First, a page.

In Too Deep

In Too Deep
Escaping Katrina

Lara Crigger | 8 Aug 2006 12:00
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November 24, 2005. 6:00 p.m. 10,000 feet over New Orleans and descending. Below the plane, most of the I-10 East bridge has vanished into Lake Pontchartrain, swallowed by the gray, invariable flatness. More than five miles of lonely, sun-baked highway now lie submerged, fighting tidal waters that still refuse to ebb.

Land curves into view, and through the smudged windowpane, I notice a black, creeping mass on the beachfront: power outages threatening a loose confederation of sodium streetlights. "That's Lakeview," says George, my boyfriend. Slouching in the window seat next to me, he casts swift, tightened glances at the ravaged earth below. Somewhere, down there, is his family. "Over there," he gestures vaguely. "That's where the levee broke."

Through the foggy glass, I can make out other patches farther inland and to the south, and the Lower Ninth Ward is like a thick, dark nebula nestled among orange terrestrial constellations. In the deepening twilight, the water glistens.

Three months after Katrina, the greater New Orleans area is still a war zone without a war, a battleground of castaways, driftwood and foam. With hundreds of thousands homeless, residents here have become refugees in their own city. It is almost December, and the Red Cross supply trucks still patrol the streets twice daily, doling out MREs and clean drinking water to families camped in FEMA trailers. Immense, ancient oaks still lay in and on roofs, where bright blue tarps have bloomed around them. And on every street corner waits a mound of refuse and rotted wood, guarded by broken toilets, washing machines and refrigerators.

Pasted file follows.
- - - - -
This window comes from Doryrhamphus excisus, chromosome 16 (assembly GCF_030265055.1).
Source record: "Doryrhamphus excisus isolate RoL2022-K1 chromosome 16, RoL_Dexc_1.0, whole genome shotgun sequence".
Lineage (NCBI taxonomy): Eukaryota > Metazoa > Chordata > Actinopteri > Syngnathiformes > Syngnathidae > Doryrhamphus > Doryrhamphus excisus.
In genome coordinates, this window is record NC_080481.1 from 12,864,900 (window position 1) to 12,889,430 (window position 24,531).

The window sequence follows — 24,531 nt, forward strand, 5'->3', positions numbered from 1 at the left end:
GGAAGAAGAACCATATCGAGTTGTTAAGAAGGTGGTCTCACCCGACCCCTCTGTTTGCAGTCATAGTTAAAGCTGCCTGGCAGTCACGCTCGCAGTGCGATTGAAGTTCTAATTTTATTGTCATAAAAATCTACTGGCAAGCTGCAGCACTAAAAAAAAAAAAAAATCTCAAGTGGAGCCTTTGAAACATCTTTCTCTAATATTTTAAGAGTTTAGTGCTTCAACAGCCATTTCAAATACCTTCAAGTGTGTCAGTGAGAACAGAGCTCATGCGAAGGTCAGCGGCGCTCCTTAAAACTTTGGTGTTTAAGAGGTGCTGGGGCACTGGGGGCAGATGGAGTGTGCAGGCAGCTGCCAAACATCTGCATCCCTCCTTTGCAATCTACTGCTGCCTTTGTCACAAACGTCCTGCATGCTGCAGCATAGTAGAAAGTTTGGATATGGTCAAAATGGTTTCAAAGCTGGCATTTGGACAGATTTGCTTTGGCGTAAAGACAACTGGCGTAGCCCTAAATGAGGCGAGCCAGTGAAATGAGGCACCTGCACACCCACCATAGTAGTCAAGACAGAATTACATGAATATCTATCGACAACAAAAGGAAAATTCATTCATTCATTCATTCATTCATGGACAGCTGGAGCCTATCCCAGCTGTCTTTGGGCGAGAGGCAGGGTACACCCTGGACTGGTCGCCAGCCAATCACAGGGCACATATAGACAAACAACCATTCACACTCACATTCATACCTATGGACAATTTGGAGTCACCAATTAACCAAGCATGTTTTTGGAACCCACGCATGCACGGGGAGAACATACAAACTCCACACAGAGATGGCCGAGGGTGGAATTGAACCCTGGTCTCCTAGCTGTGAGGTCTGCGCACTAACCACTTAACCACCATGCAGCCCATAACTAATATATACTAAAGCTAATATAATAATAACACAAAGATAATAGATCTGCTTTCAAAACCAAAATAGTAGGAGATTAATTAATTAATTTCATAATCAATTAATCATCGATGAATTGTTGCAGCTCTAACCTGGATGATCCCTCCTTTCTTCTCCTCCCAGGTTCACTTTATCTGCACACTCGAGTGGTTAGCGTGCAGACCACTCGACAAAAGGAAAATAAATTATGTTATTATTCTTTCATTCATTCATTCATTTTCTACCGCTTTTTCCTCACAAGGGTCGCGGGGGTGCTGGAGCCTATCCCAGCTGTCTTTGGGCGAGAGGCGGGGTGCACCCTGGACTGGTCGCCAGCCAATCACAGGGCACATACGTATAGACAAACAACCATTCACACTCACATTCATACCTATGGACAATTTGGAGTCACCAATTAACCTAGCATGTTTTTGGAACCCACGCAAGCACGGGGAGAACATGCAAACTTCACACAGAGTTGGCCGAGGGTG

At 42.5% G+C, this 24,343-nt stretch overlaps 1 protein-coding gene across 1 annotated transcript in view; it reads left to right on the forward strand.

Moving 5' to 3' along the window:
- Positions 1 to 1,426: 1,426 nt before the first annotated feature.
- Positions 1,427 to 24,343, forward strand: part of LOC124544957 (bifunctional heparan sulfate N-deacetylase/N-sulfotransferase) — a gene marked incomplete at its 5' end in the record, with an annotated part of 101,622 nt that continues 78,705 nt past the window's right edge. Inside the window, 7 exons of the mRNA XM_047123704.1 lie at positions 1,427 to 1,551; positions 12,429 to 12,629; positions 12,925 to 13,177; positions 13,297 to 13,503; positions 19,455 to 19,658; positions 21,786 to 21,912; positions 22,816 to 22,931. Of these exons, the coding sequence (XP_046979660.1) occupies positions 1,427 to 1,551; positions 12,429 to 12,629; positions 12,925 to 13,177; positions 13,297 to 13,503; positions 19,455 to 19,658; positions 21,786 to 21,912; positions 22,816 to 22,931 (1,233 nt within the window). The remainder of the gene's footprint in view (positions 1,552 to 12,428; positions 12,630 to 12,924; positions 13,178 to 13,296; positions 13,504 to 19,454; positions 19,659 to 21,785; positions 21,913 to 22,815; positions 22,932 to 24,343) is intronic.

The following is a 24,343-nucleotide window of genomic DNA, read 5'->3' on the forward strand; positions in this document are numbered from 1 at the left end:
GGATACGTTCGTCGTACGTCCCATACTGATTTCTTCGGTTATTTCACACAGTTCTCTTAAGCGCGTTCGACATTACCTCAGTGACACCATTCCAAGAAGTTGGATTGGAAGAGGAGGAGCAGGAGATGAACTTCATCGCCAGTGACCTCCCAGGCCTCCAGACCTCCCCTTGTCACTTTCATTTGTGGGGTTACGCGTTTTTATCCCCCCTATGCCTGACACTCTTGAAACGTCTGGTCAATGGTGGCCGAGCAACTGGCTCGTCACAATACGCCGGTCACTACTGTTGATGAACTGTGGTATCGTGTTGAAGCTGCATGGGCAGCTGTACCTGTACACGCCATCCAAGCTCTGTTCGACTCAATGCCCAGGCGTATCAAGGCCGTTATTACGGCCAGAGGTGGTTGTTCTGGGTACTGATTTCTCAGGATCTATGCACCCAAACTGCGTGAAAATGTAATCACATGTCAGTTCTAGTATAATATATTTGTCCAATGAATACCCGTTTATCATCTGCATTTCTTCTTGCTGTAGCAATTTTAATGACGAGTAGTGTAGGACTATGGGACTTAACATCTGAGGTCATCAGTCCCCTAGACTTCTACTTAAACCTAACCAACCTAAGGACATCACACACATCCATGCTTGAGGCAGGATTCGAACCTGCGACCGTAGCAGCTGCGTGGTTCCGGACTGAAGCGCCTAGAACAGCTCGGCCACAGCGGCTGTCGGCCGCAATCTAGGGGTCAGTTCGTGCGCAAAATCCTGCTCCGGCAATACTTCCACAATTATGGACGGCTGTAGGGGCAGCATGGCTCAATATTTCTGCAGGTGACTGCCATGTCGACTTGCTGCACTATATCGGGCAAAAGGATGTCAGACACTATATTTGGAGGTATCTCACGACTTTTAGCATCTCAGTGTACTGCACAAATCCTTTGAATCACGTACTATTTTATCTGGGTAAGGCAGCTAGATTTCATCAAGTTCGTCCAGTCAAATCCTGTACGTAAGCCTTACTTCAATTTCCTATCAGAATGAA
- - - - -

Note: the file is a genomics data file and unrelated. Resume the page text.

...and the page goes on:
That people still live here, that some of the evacuees have returned to their homes, that must mean something. But what home can stand firm on a foundation of mold and tears?

For weeks I've grappled with guilt and fear, at a loss for how best to prepare myself for this trip. I knew, for instance, that I wanted - needed - to give George's family a gift; not just something to replace what was lost, but also something for peace of mind: a housewarming present for a home re-occupied. But gift giving in the South is a tricky, subtle beast, especially in times of need; charity is the worst offense to Southern pride. How I should reconcile convention and my want to help, I did not know. Could I bring clean sheets? Dishtowels? Plungers? A toaster oven?

I couldn't decide. So I brought my DS.

The Nintendo DS had only been out for a few months, and not many games had been released for it yet. But I figured it might appeal to George's younger brothers: two sturdy, weedy teenagers who, when I last saw them, had prattled on in tandem about the handheld's impending release. They'd lost most of their gaming devices in the floods, and perhaps a round or two of Mario Kart might ease their minds, if only for awhile.

At least, that's what I told myself as I stuffed the DS into my carry-on. But who am I kidding? The DS is really for me as my last resort; it is a warm hat into which this rabbit may vanish should there be a need. It can be my reserve of sanity, just in case I close my eyes and am unable to erase afterimages of this broken city, this graveyard of mud and jazz.

But even when lying to myself, I am true to my word. Not long after we arrive in Louis Armstrong International, I reluctantly present my DS to the boys. But both appear politely yet fundamentally uninterested - bored, even - as if I'd offered them Prada handbags or hairdryers. They exchange glances, and I realize that my offer is so absurd, so tangential that it would be rude, if it weren't so clueless. As it is, I know they're thinking of me as yet another nice but ridiculous person who just doesn't get it.

They're right, of course. I don't get it; not at all.

We assume that in times of crisis, people will flock to diversion; that we'll deify our books, TVs, computers and other escapisms like modern messiahs. The truth is, only the safe, comfortable people can do that, the ones saddled with the luxury of survival. The rest become painfully conscious of the transience of frivolity, growing heartsick at the thought of having fun when there is a city to rebuild. This self-reproach is like some secret breed of survivor's guilt: No matter how fleeting or momentary your escape would be, you feel you just can't leave everyone else behind.

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